Best Buy unexpectedly beats on sales; shares at record peak

CHICAGO (Reuters) - Best Buy Co Inc reported an unexpected rise in first-quarter comparable sales and the No. 1 U.S. electronics retailer said it planned to save $600 million in costs by the end of fiscal 2021, sending shares to an all-time high on Thursday.

Best Buy, like home-improvement chain Home Depot Inc, has benefited as an improving job market has spurred homeowners to spend more, particularly on appliances and home theaters. In March, the U.S. unemployment rate dropped to a near 10-year low.

Chief Executive Hubert Joly, speaking on a conference call, said Best Buy was “very mobilized” to maximize its gains from a competitor filing for bankruptcy during the quarter. Joly did not name the competitor.

“We believe we’re seeing some lift in the sales in the stores, of course, around (the competitor’s) locations in appliances and home theater,” said Joly, adding the rival company had about a 20 percent overlap with Best Buy’s stores.

Electronics retailer hhgregg Inc filed for bankruptcy in March, after struggling for years with declining sales.

Shares of Best Buy, based in Richfield, Minnesota, surged as much as 16 percent to $58.50 in morning trading.

The company reported a 1.6 rise in first-quarter sales at stores open for more than a year, against analyst expectations for a decline of 1.5 percent, according to research firm Consensus Metrix.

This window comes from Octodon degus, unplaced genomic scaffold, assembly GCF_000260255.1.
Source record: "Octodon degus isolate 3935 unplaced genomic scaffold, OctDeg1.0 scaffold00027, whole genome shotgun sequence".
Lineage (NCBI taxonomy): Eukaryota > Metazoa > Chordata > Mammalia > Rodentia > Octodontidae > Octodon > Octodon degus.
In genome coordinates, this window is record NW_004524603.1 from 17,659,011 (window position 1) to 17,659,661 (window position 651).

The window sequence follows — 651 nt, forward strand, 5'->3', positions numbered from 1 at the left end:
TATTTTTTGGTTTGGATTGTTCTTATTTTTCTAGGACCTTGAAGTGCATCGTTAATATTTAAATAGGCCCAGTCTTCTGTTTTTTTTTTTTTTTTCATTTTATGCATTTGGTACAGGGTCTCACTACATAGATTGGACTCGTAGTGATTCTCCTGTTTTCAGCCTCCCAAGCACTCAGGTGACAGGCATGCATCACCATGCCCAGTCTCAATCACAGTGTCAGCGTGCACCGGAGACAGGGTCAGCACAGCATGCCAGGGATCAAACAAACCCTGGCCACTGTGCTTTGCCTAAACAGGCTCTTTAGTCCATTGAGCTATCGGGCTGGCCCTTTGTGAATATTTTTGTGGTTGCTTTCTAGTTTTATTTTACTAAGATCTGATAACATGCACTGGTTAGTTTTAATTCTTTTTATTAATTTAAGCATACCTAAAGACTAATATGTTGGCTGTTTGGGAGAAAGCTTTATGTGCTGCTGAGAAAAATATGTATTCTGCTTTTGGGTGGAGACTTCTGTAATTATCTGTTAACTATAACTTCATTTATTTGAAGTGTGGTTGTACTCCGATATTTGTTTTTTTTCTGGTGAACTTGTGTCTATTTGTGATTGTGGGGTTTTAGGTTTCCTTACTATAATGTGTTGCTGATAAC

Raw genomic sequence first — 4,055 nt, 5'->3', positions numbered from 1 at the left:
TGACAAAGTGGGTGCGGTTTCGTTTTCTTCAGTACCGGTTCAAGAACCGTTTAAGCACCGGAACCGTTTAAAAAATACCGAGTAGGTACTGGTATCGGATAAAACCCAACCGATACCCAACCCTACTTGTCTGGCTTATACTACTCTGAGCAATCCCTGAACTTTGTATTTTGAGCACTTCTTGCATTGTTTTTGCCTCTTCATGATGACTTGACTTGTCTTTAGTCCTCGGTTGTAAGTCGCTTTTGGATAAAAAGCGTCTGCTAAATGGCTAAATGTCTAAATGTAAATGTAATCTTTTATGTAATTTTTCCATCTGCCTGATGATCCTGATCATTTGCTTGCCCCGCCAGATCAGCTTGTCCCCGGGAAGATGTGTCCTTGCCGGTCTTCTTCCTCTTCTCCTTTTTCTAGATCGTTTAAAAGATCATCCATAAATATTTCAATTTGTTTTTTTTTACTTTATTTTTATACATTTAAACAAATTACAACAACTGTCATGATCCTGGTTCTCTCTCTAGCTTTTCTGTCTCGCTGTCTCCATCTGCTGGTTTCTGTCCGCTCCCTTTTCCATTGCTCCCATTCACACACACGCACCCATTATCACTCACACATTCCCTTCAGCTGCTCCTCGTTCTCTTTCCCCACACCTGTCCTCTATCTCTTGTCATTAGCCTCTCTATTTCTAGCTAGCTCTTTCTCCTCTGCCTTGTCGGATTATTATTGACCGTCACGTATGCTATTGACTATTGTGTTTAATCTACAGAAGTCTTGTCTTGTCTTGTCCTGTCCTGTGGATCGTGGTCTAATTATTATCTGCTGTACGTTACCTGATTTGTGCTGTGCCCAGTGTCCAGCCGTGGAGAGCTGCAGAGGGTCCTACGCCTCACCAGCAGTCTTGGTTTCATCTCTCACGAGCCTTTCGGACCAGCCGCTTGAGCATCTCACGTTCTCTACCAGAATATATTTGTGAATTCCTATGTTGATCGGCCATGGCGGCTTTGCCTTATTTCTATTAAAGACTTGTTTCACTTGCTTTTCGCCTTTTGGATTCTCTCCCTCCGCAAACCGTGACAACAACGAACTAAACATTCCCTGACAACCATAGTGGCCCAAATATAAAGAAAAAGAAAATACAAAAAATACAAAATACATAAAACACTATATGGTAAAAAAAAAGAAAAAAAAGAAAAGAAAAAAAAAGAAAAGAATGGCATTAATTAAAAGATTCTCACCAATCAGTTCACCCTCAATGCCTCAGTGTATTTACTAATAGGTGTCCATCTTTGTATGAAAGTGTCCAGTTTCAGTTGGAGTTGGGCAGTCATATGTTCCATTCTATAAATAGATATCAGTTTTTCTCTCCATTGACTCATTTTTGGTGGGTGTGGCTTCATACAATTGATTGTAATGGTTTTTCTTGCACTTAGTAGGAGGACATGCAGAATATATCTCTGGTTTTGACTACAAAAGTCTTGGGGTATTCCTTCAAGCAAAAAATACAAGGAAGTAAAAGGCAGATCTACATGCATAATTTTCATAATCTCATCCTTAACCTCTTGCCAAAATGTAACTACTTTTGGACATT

Joly said the unexpected growth in sales was driven by demand for gaming and mobile products, and the arrival of delayed federal tax refund checks.

The company said it expects to build further on those gains, with second-quarter comparable sales growing 1.5-2.5 percent.

“We expect Best Buy to continue to perform at a high level across multiple categories, with appliances likely to be one of the bright spots given market dynamics,” Moody’s retail analyst Charlie O’Shea wrote in a note.

Net income fell to $188 million, or 60 cents a share, in the three months ended April 29, handily topping the average analyst estimate of 40 cents per share, according to Thomson Reuters I/B/E/S.

Revenue climbed 1 percent to $8.53 billion, beating the average analysts’ estimate of $8.28 billion.

Reporting by Richa Naidu; Editing by Bernadette Baum